I took a three second chunk off my time though and felt pretty shaky as I got out of the car. In order to go fast here you have to push further and further outside of your comfort zone until the car starts to tell you (hopefully in a gentle way) that you’re reaching the limit – I’m fairly sure this was a sign that I’d nearly done that.
On run two Sarah Louvet did find it, losing the back of the car coming through the fast fifth gear chicane. She was okay physically but the front of the car was a real mess. Her team mate Guillaume Veyrat had also knocked a corner off rendering him unable to run that day either, and when you see other cars coming back into the paddock on recovery trucks you really have to try to put these thoughts to one side and focus on your own race.
Having Yann prep the car was allowing me to do just this, and just his presence there made a huge difference to my weekend as he worked tirelessly from the moment I got back to the paddock. I could relax, watch my onboard, eat something (I often struggle to have enough time) and make pace notes. As a quick F3 driver himself, it was also especially helpful having someone to confer with when watching each run back to find out where I was going well and where I needed to improve.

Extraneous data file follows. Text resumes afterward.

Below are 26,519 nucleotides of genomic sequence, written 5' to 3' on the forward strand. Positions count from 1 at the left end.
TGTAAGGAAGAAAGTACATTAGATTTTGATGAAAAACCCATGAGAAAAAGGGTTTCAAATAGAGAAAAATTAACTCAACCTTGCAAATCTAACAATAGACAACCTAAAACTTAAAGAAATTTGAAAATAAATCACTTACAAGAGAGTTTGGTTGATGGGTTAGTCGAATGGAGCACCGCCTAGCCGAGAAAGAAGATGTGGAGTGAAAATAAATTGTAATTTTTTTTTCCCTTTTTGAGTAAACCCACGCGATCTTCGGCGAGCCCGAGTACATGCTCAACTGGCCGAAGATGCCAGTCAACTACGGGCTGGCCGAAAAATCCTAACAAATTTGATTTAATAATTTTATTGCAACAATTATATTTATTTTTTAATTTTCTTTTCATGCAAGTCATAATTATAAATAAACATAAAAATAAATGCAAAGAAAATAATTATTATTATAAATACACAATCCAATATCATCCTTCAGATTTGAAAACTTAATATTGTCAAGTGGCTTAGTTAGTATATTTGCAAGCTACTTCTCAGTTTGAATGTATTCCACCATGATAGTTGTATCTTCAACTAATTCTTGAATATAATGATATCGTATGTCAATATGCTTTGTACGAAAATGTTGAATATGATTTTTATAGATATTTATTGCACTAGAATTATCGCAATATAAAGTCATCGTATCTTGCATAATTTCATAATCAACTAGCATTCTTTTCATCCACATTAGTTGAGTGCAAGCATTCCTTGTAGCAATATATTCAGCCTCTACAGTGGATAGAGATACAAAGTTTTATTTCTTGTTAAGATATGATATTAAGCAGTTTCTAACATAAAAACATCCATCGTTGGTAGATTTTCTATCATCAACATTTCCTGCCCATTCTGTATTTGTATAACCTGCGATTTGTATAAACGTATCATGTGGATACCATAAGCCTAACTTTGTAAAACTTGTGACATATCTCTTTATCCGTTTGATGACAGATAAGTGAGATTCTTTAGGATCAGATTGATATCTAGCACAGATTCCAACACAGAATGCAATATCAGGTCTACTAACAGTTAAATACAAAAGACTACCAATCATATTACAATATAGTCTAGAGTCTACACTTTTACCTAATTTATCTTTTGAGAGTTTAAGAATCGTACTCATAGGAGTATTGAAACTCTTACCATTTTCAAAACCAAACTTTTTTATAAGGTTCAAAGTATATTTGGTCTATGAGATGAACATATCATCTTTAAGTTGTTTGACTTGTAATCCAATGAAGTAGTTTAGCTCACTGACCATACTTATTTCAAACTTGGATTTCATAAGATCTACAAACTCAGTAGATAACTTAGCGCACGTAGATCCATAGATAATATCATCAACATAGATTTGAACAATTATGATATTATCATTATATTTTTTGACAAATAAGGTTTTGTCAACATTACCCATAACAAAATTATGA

With a 1:50:032 in the bag I was determined as ever to break into the 49’s. Remi wasn’t far away, and while I was in fifth place and knew it was unlikely I’d catch Didier & Estel in the 48’s it was the time that meant everything to me.
Run three felt really fast, and I made a few small mistakes because I was really trying – you stop the car and the sudden silence amplifies you’re heightened senses, you feel absolutely wired.
I saw the time just after I crossed the line at 1:49:729. Okay, it wasn’t the 1:48 that I was pushing for but I nodded to myself as I sat there, staring at my hands with a big dose of the shakes. The car was intact… that’ll do for today!
Come back to the Euro Car Parts blog next week where you’ll find the latest in the series of blogs from Charlie Martin, previewing her next round at Vuillafans.